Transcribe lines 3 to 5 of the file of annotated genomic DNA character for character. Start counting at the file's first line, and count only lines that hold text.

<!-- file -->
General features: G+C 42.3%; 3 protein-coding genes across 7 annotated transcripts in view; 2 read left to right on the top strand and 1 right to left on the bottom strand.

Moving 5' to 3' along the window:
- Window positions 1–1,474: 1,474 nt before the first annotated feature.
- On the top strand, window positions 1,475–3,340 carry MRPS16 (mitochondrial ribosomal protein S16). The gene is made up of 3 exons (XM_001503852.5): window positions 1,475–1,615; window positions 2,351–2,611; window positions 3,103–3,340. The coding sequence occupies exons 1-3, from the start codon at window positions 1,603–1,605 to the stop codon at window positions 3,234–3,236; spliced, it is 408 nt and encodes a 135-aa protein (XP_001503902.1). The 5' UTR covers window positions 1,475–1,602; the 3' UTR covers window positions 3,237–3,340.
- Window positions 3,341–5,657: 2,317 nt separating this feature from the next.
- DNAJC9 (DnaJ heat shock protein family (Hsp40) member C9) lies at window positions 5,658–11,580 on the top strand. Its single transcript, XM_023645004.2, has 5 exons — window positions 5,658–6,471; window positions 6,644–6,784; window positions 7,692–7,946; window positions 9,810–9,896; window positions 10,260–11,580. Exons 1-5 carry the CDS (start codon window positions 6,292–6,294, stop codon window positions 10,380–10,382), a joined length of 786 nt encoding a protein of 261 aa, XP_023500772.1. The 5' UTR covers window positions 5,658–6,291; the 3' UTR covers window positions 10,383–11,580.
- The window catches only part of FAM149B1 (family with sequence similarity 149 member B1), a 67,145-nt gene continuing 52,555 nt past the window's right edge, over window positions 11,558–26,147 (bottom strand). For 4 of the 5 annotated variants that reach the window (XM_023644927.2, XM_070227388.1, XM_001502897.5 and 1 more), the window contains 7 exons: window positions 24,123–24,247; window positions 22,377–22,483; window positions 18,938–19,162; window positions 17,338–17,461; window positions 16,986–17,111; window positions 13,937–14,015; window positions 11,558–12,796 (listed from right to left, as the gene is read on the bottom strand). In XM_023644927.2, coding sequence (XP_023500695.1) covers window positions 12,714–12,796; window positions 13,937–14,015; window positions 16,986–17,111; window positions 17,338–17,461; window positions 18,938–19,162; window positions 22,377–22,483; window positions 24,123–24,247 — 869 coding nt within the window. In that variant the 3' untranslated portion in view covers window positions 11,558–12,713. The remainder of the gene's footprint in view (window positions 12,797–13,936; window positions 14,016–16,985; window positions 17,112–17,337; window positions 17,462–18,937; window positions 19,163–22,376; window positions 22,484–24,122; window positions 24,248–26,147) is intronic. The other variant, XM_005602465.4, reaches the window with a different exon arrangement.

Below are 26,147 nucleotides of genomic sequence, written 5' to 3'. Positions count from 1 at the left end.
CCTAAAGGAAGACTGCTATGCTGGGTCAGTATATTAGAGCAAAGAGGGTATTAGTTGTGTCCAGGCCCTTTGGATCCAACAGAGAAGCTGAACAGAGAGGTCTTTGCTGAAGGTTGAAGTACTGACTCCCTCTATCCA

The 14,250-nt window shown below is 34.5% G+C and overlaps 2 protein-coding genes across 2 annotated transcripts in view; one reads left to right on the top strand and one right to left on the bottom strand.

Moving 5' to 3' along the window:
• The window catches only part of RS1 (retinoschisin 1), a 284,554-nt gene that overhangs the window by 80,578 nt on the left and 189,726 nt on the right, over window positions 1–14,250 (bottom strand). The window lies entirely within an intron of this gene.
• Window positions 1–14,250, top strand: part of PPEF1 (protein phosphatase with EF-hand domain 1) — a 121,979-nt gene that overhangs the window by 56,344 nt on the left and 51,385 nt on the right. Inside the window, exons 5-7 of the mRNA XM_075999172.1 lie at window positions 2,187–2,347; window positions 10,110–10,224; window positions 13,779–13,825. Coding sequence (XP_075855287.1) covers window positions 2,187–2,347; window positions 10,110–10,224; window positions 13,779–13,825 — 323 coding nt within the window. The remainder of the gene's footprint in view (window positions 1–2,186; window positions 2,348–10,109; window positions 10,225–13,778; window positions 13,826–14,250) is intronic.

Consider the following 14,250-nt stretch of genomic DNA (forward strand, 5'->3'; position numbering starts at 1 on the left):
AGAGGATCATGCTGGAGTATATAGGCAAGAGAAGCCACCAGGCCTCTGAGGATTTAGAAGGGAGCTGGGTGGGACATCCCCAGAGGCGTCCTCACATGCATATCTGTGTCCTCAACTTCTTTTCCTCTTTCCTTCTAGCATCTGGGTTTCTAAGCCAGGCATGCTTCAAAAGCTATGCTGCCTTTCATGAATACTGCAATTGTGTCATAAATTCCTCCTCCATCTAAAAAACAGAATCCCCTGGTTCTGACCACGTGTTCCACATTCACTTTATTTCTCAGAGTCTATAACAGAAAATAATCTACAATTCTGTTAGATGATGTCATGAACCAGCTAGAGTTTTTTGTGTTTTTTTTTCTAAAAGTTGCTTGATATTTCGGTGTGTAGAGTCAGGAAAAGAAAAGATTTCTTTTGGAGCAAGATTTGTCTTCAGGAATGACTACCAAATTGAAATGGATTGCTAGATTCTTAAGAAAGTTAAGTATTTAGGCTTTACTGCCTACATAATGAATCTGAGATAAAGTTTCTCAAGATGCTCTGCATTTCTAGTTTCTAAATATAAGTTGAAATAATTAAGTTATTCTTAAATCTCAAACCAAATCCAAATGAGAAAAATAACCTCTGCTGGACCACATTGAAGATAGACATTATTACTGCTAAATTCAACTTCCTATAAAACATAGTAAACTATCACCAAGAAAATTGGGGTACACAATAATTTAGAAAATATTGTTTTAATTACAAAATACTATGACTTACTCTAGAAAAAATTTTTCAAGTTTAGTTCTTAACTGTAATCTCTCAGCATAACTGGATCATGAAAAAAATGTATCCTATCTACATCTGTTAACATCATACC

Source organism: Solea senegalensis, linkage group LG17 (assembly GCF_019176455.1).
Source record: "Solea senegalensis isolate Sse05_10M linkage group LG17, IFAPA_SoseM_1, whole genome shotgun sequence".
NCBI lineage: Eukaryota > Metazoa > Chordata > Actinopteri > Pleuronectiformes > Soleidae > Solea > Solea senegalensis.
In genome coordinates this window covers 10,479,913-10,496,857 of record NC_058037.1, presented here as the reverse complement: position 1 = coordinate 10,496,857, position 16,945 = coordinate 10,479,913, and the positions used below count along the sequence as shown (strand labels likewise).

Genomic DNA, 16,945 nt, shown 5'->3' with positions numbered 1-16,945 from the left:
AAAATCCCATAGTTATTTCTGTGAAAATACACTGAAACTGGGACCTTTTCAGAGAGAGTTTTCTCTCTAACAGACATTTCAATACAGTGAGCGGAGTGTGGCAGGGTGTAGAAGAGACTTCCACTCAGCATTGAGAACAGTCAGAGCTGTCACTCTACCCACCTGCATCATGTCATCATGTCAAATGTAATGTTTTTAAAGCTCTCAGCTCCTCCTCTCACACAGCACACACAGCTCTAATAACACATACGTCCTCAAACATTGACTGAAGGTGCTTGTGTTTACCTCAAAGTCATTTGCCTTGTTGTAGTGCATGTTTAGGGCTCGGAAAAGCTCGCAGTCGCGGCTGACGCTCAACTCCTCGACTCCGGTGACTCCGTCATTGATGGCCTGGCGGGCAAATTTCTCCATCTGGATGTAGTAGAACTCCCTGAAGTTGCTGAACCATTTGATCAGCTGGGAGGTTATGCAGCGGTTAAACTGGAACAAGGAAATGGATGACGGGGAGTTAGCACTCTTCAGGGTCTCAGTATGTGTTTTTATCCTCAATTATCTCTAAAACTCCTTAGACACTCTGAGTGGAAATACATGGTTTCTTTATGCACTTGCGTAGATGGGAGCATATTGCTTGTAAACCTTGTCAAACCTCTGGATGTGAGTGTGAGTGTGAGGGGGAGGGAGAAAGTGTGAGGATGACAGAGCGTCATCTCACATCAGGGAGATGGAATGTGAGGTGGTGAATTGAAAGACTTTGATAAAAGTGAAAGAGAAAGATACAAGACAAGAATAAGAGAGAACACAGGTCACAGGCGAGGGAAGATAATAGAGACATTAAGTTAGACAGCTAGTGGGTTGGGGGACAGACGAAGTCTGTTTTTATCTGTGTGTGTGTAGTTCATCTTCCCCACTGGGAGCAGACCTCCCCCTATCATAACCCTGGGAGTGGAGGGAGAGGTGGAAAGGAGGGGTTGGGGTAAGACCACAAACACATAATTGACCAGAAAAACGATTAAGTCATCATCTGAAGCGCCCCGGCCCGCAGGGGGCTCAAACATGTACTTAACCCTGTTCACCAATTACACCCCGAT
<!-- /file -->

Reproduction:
- Window positions 1–1,474: 1,474 nt before the first annotated feature.
- On the top strand, window positions 1,475–3,340 carry MRPS16 (mitochondrial ribosomal protein S16). The gene is made up of 3 exons (XM_001503852.5): window positions 1,475–1,615; window positions 2,351–2,611; window positions 3,103–3,340. The coding sequence occupies exons 1-3, from the start codon at window positions 1,603–1,605 to the stop codon at window positions 3,234–3,236; spliced, it is 408 nt and encodes a 135-aa protein (XP_001503902.1). The 5' UTR covers window positions 1,475–1,602; the 3' UTR covers window positions 3,237–3,340.
- Window positions 3,341–5,657: 2,317 nt separating this feature from the next.